You can avoid modelling area cut-off by setting this field to a large value - e.g. 999.

### Efficacy¶

Efficacy is a measure of efficiency based on the ratio of luminous flux (total amount of light emitted) to the power input of the light. It has units of lumens per watt $$lm/W$$.

The software uses the efficacy to back-calculate the maximum lighting gain in the zone.

Note

A flux of 100 lumens concentrated into an area of $$1m^2$$ provides the area with an illuminance of 100 lux. $$\text{lux} = \text{lumens}/m^2$$.

### PIR Factor¶

The calculated gain will be multiplied by a factor between 0-1 in order to estimate the impact of automatic presence detection.

### Display Lighting¶

A display lighting gain to be added during hours that also have sensible occupancy gain.

### Parasitic Power¶

Parasitic power is used to model the amount of energy consumed by photocell sensors, and is applied during all hours. Typical values are $$1W/m^2$$ for digitally addressable systems and $$0.3W/m^2$$ for standalone sensors.

### Timer Clock¶

A timer clock determines when the photocell sensor is switched on; if checked, the parasitic power of the photocell sensor will only contribute to hours where there is an occupancy sensible gain.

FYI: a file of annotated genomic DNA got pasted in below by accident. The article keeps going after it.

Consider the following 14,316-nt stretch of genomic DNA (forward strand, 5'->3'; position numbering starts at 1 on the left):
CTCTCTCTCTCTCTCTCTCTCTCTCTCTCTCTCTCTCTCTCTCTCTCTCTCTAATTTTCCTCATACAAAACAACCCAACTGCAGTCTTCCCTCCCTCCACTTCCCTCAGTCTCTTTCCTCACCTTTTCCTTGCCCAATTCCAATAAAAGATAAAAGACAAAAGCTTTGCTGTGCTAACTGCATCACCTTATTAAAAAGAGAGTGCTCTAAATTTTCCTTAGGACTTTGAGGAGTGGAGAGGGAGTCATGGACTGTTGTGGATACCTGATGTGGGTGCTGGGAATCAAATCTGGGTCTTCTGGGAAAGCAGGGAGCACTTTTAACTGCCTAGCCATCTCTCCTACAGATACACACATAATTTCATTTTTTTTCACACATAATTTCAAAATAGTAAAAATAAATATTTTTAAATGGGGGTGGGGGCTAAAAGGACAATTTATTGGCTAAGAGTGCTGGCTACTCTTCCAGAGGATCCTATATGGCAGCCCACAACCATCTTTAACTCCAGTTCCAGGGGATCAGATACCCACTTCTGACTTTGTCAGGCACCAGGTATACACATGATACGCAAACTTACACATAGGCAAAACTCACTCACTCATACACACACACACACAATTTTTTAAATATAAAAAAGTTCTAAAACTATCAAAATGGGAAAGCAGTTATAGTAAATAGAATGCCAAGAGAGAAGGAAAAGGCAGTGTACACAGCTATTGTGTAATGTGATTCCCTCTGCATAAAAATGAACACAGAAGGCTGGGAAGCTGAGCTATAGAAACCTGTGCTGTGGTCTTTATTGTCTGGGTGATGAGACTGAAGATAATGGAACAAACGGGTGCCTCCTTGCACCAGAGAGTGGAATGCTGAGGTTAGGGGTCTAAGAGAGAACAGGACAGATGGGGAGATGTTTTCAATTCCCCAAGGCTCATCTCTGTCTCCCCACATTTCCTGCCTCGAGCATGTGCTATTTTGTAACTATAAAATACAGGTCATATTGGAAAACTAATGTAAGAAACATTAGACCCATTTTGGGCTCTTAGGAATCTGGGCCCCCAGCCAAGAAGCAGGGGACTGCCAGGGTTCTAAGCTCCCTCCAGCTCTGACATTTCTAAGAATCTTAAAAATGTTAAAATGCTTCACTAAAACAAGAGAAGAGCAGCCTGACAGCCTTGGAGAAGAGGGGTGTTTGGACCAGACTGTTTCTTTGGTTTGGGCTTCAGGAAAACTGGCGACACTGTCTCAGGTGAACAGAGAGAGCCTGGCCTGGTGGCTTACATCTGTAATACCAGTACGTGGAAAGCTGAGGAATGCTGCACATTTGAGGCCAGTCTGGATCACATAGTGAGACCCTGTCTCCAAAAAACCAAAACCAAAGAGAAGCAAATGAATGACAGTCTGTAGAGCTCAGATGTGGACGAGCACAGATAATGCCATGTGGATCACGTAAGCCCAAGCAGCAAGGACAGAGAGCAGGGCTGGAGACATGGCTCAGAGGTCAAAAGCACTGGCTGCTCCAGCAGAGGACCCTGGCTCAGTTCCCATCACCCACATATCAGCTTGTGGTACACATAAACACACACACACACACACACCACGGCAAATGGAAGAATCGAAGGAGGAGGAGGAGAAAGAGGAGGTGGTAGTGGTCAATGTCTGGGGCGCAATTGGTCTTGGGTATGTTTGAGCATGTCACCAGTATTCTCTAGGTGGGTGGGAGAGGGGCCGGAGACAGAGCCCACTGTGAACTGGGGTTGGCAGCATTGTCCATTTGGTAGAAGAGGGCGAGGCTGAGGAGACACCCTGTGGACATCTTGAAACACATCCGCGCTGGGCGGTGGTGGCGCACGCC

## mlclg¶

This function models manual control based on the gain calculation method, and requires a daylight factor for the zone for which the lighting function is referencing.

When modelling this function, for the first occupied hour, if the zones illuminance is at or above the target illuminance the lighting gain will be at its minimum value. For the next occupied hour, the function checks to see if the illuminance has changed. If it is still above the target illuminance, the gain stays the same as was set in the previous occupied hour. If the illuminance drops below the target room illuminance, the gain increases linearly until the maximum lighting gain is reached (when the illuminance is at the minimum room illuminance).